On August 18, 2014, in In the News, by Joe Murphy

Joe Murphy has been invited to speak by the Brazilian Administrative Council for Economic Defense (CADE), in partnership with the Center of Social and Economic Law Studies (CEDES), at a seminar in Sao Paulo, Brazil, entitled “Compliance and the Defense of Competition.”  Joe will speak on August 29, 2014, on the topic of “Essential Elements of Compliance Programs: Cartels.” The seminar will be an opportunity to assemble the international and Brazilian competition communities to discuss the relationship between competition law and policy and corporate compliance initiatives.

 

Local attorney and author lectured in the Middle East about Transparency & Accountability in corporate agendas

HADDONFIELD, NJ –Joseph E. Murphy, a Haddonfield-based attorney with a global reach, is just back from a December trip to Muscat, Oman in the Middle East. A popular speaker about compliance and ethics issues, Murphy was a panelist in a corporate roundtable with Omani business leaders and officials, an event organized by the Pearl Initiative.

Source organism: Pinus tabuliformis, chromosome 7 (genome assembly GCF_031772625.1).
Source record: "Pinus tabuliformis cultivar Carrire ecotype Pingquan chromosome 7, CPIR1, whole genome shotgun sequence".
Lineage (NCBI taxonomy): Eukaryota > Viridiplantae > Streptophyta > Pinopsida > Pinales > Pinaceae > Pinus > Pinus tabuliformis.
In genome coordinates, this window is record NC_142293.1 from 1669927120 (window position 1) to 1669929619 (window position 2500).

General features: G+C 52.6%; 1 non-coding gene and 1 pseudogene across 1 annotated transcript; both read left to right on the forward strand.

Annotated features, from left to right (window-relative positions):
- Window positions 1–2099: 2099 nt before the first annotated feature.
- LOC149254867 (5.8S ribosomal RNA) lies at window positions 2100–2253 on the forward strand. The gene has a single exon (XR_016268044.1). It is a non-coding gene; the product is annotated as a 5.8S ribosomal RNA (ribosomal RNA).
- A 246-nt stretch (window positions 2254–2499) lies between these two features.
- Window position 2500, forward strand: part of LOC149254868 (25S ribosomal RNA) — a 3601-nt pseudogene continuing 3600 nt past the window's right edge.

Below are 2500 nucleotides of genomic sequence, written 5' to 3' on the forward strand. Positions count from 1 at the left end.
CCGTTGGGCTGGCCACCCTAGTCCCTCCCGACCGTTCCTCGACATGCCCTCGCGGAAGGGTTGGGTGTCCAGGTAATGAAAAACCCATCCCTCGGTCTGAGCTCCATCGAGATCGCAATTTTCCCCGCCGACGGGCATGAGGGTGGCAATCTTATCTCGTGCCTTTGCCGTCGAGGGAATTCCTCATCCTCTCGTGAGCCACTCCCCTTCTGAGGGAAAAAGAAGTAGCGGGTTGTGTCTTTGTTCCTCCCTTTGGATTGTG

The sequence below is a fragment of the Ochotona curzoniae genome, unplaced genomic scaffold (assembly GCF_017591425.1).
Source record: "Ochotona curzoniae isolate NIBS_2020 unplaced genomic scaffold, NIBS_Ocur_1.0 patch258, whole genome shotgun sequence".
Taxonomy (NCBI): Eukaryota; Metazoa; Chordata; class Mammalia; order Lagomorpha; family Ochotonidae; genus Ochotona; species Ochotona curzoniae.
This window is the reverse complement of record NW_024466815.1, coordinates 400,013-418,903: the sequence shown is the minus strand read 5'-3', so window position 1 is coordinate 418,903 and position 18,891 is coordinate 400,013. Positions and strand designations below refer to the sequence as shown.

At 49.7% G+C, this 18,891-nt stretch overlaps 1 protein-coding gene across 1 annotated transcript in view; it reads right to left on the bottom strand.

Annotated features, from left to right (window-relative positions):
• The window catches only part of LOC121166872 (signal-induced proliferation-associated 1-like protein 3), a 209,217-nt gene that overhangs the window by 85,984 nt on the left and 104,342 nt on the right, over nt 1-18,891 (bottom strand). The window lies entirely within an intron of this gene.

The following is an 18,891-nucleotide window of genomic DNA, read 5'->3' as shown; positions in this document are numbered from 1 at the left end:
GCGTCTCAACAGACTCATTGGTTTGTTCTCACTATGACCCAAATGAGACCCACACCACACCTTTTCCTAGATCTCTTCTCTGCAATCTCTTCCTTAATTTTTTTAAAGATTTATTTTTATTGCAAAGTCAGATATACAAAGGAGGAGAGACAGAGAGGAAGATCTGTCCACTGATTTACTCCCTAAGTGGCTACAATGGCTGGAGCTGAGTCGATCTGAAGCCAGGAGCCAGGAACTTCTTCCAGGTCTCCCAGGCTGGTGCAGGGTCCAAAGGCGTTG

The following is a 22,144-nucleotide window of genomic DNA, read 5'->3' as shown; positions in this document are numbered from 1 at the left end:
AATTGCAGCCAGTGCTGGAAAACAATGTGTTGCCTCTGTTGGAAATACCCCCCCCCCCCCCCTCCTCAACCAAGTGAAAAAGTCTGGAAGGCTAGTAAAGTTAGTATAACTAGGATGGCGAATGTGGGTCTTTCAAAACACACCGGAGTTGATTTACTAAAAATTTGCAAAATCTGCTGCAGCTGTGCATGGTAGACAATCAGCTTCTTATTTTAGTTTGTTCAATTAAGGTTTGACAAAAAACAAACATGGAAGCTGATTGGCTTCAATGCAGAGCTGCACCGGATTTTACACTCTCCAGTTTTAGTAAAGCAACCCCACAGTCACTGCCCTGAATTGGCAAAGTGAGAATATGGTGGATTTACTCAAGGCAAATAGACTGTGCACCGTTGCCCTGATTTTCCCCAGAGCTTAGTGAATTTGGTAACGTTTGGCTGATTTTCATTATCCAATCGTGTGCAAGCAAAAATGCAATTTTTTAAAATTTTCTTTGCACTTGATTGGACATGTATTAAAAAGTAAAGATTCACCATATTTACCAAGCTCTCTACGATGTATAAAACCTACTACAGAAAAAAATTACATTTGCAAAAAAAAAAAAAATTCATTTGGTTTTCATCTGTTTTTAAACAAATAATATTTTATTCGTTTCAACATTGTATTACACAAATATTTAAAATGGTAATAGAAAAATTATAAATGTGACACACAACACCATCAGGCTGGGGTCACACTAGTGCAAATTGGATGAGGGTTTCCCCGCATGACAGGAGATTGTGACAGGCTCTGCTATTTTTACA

The Pearl Initiative, a Gulf Corporation Council-based, private sector-led, not-for-profit organization, collaborated with the United Nations Office for Partnerships to promote the best practices in the Gulf region. Murphy said the discussion centered on the importance of improving accountability and transparency in the private sector among businesses in the Sultanate and region.